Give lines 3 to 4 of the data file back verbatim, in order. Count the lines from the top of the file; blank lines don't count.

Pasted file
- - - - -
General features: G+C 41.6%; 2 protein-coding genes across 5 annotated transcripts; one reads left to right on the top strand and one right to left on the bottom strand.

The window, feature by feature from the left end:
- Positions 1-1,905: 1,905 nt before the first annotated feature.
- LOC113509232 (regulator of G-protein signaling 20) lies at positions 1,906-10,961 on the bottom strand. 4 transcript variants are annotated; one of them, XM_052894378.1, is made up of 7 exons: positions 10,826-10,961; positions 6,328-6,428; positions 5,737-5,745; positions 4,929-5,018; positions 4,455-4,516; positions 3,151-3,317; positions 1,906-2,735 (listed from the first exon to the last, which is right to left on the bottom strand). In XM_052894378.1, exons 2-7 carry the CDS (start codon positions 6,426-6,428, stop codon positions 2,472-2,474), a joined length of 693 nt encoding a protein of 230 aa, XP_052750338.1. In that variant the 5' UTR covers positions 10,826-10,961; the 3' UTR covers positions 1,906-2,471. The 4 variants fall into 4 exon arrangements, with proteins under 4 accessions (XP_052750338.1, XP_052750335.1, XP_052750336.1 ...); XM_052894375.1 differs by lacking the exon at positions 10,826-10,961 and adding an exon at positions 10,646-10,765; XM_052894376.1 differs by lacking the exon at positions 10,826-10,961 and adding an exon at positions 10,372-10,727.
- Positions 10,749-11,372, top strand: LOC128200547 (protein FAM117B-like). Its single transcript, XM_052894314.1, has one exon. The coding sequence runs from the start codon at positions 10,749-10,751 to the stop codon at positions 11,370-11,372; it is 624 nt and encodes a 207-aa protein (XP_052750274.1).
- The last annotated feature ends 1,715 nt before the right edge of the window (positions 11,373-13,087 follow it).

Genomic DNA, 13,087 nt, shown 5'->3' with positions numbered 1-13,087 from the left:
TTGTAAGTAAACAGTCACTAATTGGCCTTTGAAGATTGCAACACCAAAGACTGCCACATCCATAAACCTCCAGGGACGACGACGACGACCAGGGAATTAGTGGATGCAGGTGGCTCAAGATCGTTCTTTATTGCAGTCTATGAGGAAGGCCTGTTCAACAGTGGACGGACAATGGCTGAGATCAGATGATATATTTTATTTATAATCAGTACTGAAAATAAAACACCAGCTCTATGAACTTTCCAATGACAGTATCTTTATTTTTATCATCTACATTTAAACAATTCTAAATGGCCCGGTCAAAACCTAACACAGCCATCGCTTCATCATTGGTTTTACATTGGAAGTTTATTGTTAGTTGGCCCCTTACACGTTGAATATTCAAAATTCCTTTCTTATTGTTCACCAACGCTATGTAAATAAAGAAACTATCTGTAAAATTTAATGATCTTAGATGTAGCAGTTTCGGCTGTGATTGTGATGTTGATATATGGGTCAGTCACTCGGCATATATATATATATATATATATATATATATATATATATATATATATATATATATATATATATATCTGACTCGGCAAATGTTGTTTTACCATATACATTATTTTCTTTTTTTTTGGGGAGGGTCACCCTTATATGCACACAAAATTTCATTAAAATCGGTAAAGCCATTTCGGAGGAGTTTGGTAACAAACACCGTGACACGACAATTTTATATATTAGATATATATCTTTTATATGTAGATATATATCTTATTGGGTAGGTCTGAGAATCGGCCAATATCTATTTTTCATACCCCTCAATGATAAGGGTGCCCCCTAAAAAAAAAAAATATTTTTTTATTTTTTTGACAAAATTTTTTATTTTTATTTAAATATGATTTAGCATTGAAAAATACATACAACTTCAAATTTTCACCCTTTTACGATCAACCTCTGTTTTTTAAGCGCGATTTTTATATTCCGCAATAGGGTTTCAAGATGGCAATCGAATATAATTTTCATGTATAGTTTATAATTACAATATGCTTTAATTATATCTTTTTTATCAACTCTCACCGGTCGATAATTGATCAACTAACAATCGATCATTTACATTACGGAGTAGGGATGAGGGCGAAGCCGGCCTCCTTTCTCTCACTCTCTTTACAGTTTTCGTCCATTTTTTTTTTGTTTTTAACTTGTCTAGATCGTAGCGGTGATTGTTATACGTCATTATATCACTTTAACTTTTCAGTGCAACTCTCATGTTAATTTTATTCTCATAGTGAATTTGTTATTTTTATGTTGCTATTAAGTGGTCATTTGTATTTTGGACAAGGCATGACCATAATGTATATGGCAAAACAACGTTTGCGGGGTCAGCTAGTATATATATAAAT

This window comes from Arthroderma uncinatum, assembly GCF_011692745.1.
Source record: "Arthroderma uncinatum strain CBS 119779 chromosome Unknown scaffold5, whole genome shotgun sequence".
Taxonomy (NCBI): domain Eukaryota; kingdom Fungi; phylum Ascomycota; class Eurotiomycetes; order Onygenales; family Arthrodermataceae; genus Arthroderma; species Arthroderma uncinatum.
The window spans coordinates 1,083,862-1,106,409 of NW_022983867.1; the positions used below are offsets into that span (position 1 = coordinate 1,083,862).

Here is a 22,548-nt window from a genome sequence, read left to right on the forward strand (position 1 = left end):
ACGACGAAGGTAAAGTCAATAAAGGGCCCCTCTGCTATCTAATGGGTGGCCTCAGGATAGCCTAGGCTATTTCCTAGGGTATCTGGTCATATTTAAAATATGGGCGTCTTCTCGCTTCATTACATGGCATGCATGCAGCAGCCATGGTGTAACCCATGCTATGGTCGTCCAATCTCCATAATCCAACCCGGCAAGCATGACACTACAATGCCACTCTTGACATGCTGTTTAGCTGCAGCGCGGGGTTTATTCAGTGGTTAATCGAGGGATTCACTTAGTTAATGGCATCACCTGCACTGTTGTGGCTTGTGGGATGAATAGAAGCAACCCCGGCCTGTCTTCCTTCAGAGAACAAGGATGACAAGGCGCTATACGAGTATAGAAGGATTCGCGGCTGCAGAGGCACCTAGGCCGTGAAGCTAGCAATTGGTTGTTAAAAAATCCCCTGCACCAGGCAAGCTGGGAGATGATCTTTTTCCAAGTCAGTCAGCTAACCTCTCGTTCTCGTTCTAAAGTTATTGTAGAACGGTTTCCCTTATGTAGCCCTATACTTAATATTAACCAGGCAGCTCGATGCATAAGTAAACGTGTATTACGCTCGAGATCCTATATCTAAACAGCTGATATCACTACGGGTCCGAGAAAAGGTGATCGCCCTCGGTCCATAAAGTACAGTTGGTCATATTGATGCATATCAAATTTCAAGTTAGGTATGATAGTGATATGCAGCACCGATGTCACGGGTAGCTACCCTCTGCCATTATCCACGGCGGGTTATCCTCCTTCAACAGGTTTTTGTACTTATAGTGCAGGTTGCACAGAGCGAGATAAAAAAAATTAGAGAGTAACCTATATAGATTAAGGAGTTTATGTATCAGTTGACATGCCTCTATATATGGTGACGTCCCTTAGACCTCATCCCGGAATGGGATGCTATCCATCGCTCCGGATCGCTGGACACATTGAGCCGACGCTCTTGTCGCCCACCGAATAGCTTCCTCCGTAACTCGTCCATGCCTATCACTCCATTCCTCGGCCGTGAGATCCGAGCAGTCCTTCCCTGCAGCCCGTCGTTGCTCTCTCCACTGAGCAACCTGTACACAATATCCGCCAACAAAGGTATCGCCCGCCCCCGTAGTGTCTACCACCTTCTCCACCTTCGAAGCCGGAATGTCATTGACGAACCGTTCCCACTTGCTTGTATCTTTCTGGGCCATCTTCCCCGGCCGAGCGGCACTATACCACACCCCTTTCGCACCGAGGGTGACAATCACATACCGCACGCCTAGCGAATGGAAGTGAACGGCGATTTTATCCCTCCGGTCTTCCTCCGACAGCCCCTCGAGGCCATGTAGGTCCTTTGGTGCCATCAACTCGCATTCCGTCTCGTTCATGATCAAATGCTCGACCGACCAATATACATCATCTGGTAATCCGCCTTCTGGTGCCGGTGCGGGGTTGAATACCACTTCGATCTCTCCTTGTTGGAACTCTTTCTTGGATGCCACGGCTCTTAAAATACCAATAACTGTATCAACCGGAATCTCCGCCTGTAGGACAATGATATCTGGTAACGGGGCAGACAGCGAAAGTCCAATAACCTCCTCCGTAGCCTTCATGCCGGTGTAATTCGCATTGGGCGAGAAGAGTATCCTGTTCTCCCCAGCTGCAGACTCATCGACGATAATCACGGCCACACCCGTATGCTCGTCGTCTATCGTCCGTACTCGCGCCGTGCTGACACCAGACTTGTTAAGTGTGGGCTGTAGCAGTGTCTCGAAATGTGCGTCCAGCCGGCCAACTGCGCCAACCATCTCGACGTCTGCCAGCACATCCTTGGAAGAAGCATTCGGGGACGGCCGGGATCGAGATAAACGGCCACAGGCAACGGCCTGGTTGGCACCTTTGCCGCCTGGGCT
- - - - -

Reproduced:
- Positions 1-1,905: 1,905 nt before the first annotated feature.
- LOC113509232 (regulator of G-protein signaling 20) lies at positions 1,906-10,961 on the bottom strand. 4 transcript variants are annotated; one of them, XM_052894378.1, is made up of 7 exons: positions 10,826-10,961; positions 6,328-6,428; positions 5,737-5,745; positions 4,929-5,018; positions 4,455-4,516; positions 3,151-3,317; positions 1,906-2,735 (listed from the first exon to the last, which is right to left on the bottom strand). In XM_052894378.1, exons 2-7 carry the CDS (start codon positions 6,426-6,428, stop codon positions 2,472-2,474), a joined length of 693 nt encoding a protein of 230 aa, XP_052750338.1. In that variant the 5' UTR covers positions 10,826-10,961; the 3' UTR covers positions 1,906-2,471. The 4 variants fall into 4 exon arrangements, with proteins under 4 accessions (XP_052750338.1, XP_052750335.1, XP_052750336.1 ...); XM_052894375.1 differs by lacking the exon at positions 10,826-10,961 and adding an exon at positions 10,646-10,765; XM_052894376.1 differs by lacking the exon at positions 10,826-10,961 and adding an exon at positions 10,372-10,727.